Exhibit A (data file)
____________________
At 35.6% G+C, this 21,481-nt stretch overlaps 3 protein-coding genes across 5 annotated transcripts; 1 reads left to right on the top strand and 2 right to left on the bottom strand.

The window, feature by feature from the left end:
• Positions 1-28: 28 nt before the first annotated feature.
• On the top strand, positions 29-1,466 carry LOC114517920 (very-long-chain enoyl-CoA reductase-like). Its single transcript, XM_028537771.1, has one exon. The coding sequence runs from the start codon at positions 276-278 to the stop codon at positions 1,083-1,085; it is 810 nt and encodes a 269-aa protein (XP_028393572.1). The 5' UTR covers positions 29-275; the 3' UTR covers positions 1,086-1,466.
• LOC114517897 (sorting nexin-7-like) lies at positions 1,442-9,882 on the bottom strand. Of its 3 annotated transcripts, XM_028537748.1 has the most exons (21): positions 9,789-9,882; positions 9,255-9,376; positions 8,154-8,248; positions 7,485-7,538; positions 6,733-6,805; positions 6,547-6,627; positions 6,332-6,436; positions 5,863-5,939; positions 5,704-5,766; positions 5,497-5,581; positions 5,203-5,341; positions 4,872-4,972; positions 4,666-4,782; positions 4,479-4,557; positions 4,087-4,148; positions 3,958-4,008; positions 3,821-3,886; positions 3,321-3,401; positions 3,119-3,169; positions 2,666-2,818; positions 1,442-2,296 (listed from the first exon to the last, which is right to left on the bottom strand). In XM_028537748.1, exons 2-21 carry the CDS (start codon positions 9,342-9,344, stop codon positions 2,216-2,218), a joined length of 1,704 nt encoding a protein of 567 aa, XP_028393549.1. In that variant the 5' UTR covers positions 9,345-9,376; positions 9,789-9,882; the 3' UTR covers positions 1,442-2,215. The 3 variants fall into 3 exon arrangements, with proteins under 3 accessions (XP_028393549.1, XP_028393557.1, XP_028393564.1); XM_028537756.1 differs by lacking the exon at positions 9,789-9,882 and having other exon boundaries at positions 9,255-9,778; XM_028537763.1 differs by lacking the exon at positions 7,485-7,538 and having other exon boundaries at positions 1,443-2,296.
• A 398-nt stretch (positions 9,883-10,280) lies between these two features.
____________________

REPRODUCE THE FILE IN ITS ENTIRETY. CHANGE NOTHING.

At 35.6% G+C, this 21,481-nt stretch overlaps 3 protein-coding genes across 5 annotated transcripts; 1 reads left to right on the top strand and 2 right to left on the bottom strand.

The window, feature by feature from the left end:
• Positions 1-28: 28 nt before the first annotated feature.
• On the top strand, positions 29-1,466 carry LOC114517920 (very-long-chain enoyl-CoA reductase-like). Its single transcript, XM_028537771.1, has one exon. The coding sequence runs from the start codon at positions 276-278 to the stop codon at positions 1,083-1,085; it is 810 nt and encodes a 269-aa protein (XP_028393572.1). The 5' UTR covers positions 29-275; the 3' UTR covers positions 1,086-1,466.
• LOC114517897 (sorting nexin-7-like) lies at positions 1,442-9,882 on the bottom strand. Of its 3 annotated transcripts, XM_028537748.1 has the most exons (21): positions 9,789-9,882; positions 9,255-9,376; positions 8,154-8,248; positions 7,485-7,538; positions 6,733-6,805; positions 6,547-6,627; positions 6,332-6,436; positions 5,863-5,939; positions 5,704-5,766; positions 5,497-5,581; positions 5,203-5,341; positions 4,872-4,972; positions 4,666-4,782; positions 4,479-4,557; positions 4,087-4,148; positions 3,958-4,008; positions 3,821-3,886; positions 3,321-3,401; positions 3,119-3,169; positions 2,666-2,818; positions 1,442-2,296 (listed from the first exon to the last, which is right to left on the bottom strand). In XM_028537748.1, exons 2-21 carry the CDS (start codon positions 9,342-9,344, stop codon positions 2,216-2,218), a joined length of 1,704 nt encoding a protein of 567 aa, XP_028393549.1. In that variant the 5' UTR covers positions 9,345-9,376; positions 9,789-9,882; the 3' UTR covers positions 1,442-2,215. The 3 variants fall into 3 exon arrangements, with proteins under 3 accessions (XP_028393549.1, XP_028393557.1, XP_028393564.1); XM_028537756.1 differs by lacking the exon at positions 9,789-9,882 and having other exon boundaries at positions 9,255-9,778; XM_028537763.1 differs by lacking the exon at positions 7,485-7,538 and having other exon boundaries at positions 1,443-2,296.
• A 398-nt stretch (positions 9,883-10,280) lies between these two features.